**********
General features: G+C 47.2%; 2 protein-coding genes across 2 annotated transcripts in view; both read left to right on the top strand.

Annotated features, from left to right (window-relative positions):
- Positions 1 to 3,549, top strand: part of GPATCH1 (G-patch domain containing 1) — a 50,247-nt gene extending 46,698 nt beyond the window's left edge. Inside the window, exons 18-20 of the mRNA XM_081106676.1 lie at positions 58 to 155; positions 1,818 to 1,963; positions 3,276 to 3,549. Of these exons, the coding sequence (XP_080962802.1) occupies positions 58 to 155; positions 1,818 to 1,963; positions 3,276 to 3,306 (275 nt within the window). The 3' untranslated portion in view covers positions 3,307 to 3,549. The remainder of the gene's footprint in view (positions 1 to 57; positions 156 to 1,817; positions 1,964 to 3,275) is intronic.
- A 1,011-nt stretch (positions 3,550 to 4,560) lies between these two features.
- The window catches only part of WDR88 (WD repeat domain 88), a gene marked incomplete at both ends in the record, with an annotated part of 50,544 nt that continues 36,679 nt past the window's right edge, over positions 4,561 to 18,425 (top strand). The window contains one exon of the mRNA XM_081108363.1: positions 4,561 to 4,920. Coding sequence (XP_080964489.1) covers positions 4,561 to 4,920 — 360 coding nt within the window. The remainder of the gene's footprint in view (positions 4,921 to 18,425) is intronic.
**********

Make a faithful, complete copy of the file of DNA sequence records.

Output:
General features: G+C 47.2%; 2 protein-coding genes across 2 annotated transcripts in view; both read left to right on the top strand.

Annotated features, from left to right (window-relative positions):
- Positions 1 to 3,549, top strand: part of GPATCH1 (G-patch domain containing 1) — a 50,247-nt gene extending 46,698 nt beyond the window's left edge. Inside the window, exons 18-20 of the mRNA XM_081106676.1 lie at positions 58 to 155; positions 1,818 to 1,963; positions 3,276 to 3,549. Of these exons, the coding sequence (XP_080962802.1) occupies positions 58 to 155; positions 1,818 to 1,963; positions 3,276 to 3,306 (275 nt within the window). The 3' untranslated portion in view covers positions 3,307 to 3,549. The remainder of the gene's footprint in view (positions 1 to 57; positions 156 to 1,817; positions 1,964 to 3,275) is intronic.
- A 1,011-nt stretch (positions 3,550 to 4,560) lies between these two features.
- The window catches only part of WDR88 (WD repeat domain 88), a gene marked incomplete at both ends in the record, with an annotated part of 50,544 nt that continues 36,679 nt past the window's right edge, over positions 4,561 to 18,425 (top strand). The window contains one exon of the mRNA XM_081108363.1: positions 4,561 to 4,920. Coding sequence (XP_080964489.1) covers positions 4,561 to 4,920 — 360 coding nt within the window. The remainder of the gene's footprint in view (positions 4,921 to 18,425) is intronic.